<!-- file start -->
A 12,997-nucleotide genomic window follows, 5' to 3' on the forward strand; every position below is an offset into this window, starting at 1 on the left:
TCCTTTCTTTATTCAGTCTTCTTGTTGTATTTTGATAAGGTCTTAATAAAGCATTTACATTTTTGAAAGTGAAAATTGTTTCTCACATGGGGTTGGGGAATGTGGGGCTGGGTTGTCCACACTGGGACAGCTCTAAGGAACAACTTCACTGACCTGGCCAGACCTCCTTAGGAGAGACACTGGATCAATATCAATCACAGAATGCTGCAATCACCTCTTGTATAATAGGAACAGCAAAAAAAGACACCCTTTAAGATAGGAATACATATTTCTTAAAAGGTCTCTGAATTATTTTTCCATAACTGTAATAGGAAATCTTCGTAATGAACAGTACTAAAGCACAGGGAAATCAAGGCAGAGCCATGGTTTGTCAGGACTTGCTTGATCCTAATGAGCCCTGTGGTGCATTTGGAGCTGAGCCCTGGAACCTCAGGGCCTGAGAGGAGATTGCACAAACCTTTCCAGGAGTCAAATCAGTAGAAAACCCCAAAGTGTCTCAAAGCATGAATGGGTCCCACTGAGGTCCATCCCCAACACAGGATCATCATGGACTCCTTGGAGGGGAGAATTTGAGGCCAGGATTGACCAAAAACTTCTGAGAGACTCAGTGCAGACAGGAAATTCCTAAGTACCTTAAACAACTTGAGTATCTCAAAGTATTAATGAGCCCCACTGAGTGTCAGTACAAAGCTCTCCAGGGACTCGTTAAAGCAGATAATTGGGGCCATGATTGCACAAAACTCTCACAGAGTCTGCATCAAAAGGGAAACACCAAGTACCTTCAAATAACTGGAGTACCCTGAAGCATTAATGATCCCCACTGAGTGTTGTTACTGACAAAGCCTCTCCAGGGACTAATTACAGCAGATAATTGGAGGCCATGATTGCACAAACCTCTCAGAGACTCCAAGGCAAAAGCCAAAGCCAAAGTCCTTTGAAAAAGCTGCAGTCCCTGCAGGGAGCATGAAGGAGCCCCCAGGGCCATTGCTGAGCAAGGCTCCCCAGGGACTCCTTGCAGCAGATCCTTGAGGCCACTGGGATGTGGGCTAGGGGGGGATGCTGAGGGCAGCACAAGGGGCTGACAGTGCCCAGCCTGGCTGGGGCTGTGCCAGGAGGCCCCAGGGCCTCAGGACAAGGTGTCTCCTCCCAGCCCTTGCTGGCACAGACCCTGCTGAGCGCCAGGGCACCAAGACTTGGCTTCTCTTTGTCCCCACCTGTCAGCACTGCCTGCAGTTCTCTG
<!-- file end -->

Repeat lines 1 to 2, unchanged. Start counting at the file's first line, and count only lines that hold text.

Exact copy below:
A 12,997-nucleotide genomic window follows, 5' to 3' on the forward strand; every position below is an offset into this window, starting at 1 on the left:
TCCTTTCTTTATTCAGTCTTCTTGTTGTATTTTGATAAGGTCTTAATAAAGCATTTACATTTTTGAAAGTGAAAATTGTTTCTCACATGGGGTTGGGGAATGTGGGGCTGGGTTGTCCACACTGGGACAGCTCTAAGGAACAACTTCACTGACCTGGCCAGACCTCCTTAGGAGAGACACTGGATCAATATCAATCACAGAATGCTGCAATCACCTCTTGTATAATAGGAACAGCAAAAAAAGACACCCTTTAAGATAGGAATACATATTTCTTAAAAGGTCTCTGAATTATTTTTCCATAACTGTAATAGGAAATCTTCGTAATGAACAGTACTAAAGCACAGGGAAATCAAGGCAGAGCCATGGTTTGTCAGGACTTGCTTGATCCTAATGAGCCCTGTGGTGCATTTGGAGCTGAGCCCTGGAACCTCAGGGCCTGAGAGGAGATTGCACAAACCTTTCCAGGAGTCAAATCAGTAGAAAACCCCAAAGTGTCTCAAAGCATGAATGGGTCCCACTGAGGTCCATCCCCAACACAGGATCATCATGGACTCCTTGGAGGGGAGAATTTGAGGCCAGGATTGACCAAAAACTTCTGAGAGACTCAGTGCAGACAGGAAATTCCTAAGTACCTTAAACAACTTGAGTATCTCAAAGTATTAATGAGCCCCACTGAGTGTCAGTACAAAGCTCTCCAGGGACTCGTTAAAGCAGATAATTGGGGCCATGATTGCACAAAACTCTCACAGAGTCTGCATCAAAAGGGAAACACCAAGTACCTTCAAATAACTGGAGTACCCTGAAGCATTAATGATCCCCACTGAGTGTTGTTACTGACAAAGCCTCTCCAGGGACTAATTACAGCAGATAATTGGAGGCCATGATTGCACAAACCTCTCAGAGACTCCAAGGCAAAAGCCAAAGCCAAAGTCCTTTGAAAAAGCTGCAGTCCCTGCAGGGAGCATGAAGGAGCCCCCAGGGCCATTGCTGAGCAAGGCTCCCCAGGGACTCCTTGCAGCAGATCCTTGAGGCCACTGGGATGTGGGCTAGGGGGGGATGCTGAGGGCAGCACAAGGGGCTGACAGTGCCCAGCCTGGCTGGGGCTGTGCCAGGAGGCCCCAGGGCCTCAGGACAAGGTGTCTCCTCCCAGCCCTTGCTGGCACAGACCCTGCTGAGCGCCAGGGCACCAAGACTTGGCTTCTCTTTGTCCCCACCTGTCAGCACTGCCTGCAGTTCTCTG